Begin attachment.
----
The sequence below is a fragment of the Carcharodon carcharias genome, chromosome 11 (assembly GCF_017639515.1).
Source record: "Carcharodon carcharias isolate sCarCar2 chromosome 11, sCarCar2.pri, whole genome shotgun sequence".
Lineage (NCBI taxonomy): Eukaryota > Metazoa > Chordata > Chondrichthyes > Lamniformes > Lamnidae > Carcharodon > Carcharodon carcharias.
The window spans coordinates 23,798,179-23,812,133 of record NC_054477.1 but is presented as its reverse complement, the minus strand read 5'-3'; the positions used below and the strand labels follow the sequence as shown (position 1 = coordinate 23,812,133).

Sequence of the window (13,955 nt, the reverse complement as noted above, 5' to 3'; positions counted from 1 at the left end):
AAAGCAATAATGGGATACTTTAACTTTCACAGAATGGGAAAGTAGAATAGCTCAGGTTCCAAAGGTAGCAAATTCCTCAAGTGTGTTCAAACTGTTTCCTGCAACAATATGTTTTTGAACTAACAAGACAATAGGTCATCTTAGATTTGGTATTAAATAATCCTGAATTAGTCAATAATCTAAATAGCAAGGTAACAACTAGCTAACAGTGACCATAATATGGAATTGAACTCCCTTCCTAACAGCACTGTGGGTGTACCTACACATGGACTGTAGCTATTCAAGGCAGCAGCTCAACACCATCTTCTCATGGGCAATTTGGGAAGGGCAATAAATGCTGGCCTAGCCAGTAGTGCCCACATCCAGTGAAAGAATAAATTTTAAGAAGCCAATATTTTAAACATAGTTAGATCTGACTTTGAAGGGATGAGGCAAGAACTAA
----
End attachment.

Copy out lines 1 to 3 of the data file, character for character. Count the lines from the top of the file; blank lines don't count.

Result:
The sequence below is a fragment of the Carcharodon carcharias genome, chromosome 11 (assembly GCF_017639515.1).
Source record: "Carcharodon carcharias isolate sCarCar2 chromosome 11, sCarCar2.pri, whole genome shotgun sequence".
Lineage (NCBI taxonomy): Eukaryota > Metazoa > Chordata > Chondrichthyes > Lamniformes > Lamnidae > Carcharodon > Carcharodon carcharias.